Encyclopedia of Anti-Revisionism On-Line

Rosario Morales

A feminist replies to the Revolutionary Union

First Published: The Guardian, August 15, 1973.
Transcription, Editing and Markup: Paul Saba
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The following contribution to the Radical Forum, written by Rosario Morales, a feminist who lives in Chicago, is a reply to a speech by Mary Lou Greenberg of the Revolutionary Union given at the Guardian forum on “Women and the Class Struggle.”

* * *

We have entered into an era of retrenchment on the American left. The new left and the women’s liberation movement have diminished, to the relief of many. This relief is accompanied by backlash. Mary Lou Greenberg’s speech at the Guardian forum on “Women and the Class Struggle,” reprinted in the June 27 issue of the Guardian, is an example of one of the forms which the backlash against modern feminism can take.

The “woman question” is not new and has long been part of the revolutionary history of America. My own feminism comes from communist sources that go back long before I was born. However, to retreat to its position now after the upsurge of the women’s liberation movement is to put feminism and women back in their place.

The women’s movement, no matter how many splinters it was or is in, how many mistaken directions it could be said to have taken, has to be seen as a great, generous creative force. If we don’t turn our backs on it, as so many are now doing, we could feed our thinking and action for years to come on what it has produced. The fact that a lot of this thinking has come from the middle class need not stop us. It has not stopped Marxists before. A petty bourgeois put-down is irrelevant.

The question is not that the petty bourgeoisie is a dying class which vacillates between its fear of bourgeois capital and its doom as proletariat but whether the ideas generated by the women’s consciousness in this epoch of struggle, by this class (or these classes) has produced anything of value in our common struggle for liberation.

A summary of Greenberg’s main theses reveals the direction and organization of the backlash ideology. Starting from a firm understanding of the women’s unenviable position in all parts of the society, particularly in this time of economic crisis, she asks, “How do we go about changing things?” She turns to the upsurge of the women’s liberation movement in the late 1960s which set itself the problem of changing these abysmal conditions. The evolution of this movement is seen to lead in two main directions: one is personalist, self-indulgent and in the end decadent and the other, anti-imperialist but misguided by the myth of sisterhood or the sects of Trotskyists or revisionists. Many of these women have retreated to the National Organization for Women, the National Women’s Caucus, etc. Only a small band is led to the path of Marxist-Leninist proletarian struggle which is seen as the wave of the future.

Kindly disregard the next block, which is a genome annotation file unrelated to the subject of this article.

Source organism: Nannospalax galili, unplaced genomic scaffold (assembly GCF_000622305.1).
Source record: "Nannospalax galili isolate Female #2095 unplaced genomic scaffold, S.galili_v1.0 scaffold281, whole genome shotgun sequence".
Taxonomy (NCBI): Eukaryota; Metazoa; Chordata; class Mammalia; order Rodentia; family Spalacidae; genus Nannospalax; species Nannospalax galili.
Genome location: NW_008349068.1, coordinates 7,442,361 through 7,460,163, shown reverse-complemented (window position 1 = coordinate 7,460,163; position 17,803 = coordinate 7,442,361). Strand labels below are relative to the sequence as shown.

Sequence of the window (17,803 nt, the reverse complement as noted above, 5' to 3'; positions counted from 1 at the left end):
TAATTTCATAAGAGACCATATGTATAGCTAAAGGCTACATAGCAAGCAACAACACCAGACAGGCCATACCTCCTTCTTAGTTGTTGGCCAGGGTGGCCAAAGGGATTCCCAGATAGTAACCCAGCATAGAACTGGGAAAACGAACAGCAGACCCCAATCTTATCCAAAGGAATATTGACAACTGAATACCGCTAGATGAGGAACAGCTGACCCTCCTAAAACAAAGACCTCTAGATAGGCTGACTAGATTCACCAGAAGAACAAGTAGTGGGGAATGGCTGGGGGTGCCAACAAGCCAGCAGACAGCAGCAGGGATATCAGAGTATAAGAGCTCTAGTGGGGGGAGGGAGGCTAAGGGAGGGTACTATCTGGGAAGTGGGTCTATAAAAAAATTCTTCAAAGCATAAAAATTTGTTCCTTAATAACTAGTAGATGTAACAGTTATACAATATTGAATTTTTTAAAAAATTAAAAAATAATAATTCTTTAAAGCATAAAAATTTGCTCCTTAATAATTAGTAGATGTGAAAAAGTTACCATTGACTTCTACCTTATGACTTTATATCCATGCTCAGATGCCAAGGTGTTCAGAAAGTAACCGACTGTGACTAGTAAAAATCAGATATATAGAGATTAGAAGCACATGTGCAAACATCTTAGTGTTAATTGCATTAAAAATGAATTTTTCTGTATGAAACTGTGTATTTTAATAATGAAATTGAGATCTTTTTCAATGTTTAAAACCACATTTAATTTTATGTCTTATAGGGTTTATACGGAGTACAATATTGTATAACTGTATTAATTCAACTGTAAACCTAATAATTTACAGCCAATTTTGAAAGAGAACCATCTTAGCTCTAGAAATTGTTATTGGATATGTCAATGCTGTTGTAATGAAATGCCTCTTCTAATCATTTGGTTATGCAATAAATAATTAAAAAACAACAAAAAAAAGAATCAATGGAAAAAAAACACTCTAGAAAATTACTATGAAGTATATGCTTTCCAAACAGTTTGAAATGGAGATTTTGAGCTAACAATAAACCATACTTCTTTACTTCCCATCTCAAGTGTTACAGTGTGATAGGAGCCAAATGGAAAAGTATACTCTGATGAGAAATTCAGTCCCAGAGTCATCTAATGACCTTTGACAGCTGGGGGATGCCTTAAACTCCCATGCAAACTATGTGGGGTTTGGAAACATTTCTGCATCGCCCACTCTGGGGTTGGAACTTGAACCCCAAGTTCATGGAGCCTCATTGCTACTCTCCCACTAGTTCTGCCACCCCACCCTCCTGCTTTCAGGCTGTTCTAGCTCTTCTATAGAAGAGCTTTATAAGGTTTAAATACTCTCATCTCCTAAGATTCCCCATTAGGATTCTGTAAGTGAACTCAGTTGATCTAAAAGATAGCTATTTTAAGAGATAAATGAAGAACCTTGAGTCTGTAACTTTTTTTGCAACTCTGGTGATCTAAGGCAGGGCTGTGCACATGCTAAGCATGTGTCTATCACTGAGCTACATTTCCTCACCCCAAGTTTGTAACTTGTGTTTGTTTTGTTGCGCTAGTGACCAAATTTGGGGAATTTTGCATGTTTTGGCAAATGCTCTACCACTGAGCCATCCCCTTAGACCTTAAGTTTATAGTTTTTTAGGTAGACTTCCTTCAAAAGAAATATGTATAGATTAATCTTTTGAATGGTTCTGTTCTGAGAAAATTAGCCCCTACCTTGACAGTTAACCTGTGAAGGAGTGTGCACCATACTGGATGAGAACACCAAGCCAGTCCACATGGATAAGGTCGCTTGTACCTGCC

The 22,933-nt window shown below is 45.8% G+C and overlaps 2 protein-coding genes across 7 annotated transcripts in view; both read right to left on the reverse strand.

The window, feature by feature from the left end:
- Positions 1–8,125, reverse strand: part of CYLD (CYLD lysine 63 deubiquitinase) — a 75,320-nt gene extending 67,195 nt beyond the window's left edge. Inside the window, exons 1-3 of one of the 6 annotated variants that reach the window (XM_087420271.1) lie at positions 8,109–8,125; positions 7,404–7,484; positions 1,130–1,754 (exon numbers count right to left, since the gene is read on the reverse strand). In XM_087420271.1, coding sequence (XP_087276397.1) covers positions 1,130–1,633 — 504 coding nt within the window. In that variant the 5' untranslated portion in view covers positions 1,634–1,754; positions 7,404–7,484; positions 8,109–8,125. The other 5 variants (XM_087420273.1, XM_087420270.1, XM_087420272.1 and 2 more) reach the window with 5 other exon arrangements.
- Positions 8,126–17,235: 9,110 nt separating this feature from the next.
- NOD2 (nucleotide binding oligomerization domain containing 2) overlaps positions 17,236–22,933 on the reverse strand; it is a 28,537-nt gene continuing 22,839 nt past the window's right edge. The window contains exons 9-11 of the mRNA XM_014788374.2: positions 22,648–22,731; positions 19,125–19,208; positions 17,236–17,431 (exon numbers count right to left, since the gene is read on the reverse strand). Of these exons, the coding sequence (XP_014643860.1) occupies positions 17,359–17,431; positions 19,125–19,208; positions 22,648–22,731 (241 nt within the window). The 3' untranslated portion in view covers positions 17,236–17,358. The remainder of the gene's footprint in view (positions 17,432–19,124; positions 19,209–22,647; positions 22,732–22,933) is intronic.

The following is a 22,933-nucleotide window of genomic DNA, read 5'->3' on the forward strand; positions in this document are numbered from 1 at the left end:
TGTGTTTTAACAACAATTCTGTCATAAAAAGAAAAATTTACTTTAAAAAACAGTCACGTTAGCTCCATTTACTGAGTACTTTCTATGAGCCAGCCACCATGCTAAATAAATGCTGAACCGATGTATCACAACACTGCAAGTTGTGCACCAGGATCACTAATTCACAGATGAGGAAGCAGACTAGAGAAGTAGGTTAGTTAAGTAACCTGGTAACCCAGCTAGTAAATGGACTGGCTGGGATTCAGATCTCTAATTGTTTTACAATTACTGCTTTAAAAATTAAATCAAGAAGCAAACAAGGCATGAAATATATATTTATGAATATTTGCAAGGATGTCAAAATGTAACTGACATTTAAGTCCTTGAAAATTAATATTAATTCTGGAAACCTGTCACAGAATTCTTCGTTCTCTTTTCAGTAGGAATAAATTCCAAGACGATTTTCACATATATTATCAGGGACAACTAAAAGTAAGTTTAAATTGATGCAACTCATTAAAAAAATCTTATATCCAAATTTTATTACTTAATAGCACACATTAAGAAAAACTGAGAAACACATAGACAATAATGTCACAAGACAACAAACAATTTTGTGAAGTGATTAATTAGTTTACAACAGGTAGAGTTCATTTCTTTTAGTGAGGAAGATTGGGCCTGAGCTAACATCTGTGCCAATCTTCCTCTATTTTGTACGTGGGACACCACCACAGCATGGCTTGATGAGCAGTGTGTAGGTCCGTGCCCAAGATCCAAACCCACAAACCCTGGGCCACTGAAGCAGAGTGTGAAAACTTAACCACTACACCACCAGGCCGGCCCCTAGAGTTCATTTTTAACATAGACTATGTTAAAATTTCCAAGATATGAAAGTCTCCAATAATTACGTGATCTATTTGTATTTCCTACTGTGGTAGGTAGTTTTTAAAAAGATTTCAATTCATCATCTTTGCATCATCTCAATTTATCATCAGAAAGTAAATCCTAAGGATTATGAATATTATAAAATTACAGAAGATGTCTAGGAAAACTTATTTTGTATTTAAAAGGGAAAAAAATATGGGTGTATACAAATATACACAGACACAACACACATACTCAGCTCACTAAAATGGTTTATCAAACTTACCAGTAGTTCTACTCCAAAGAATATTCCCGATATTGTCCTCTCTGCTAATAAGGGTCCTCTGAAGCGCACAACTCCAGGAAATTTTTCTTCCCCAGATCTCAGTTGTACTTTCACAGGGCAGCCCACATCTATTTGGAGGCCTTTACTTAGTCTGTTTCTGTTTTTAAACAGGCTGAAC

What does this distorted self-serving short history attempt to prove? Clearly, that organizations of women and for women are doomed to petty bourgeois errors, and as later claimed, to bourgeois control. Neither the “how” nor the “why” are made clear in the speech, though some of the attitudes that lead to these conclusions are.

1. Consciousness raising, which is initially progressive because it causes women to see the social roots of their oppression, becomes its opposite, a retreat into self unless it moves into active struggle. The implication is that consciousness raising has abandoned its role of raising consciousness and now only explores the self in ways that do not either raise consciousness or lead to active struggle.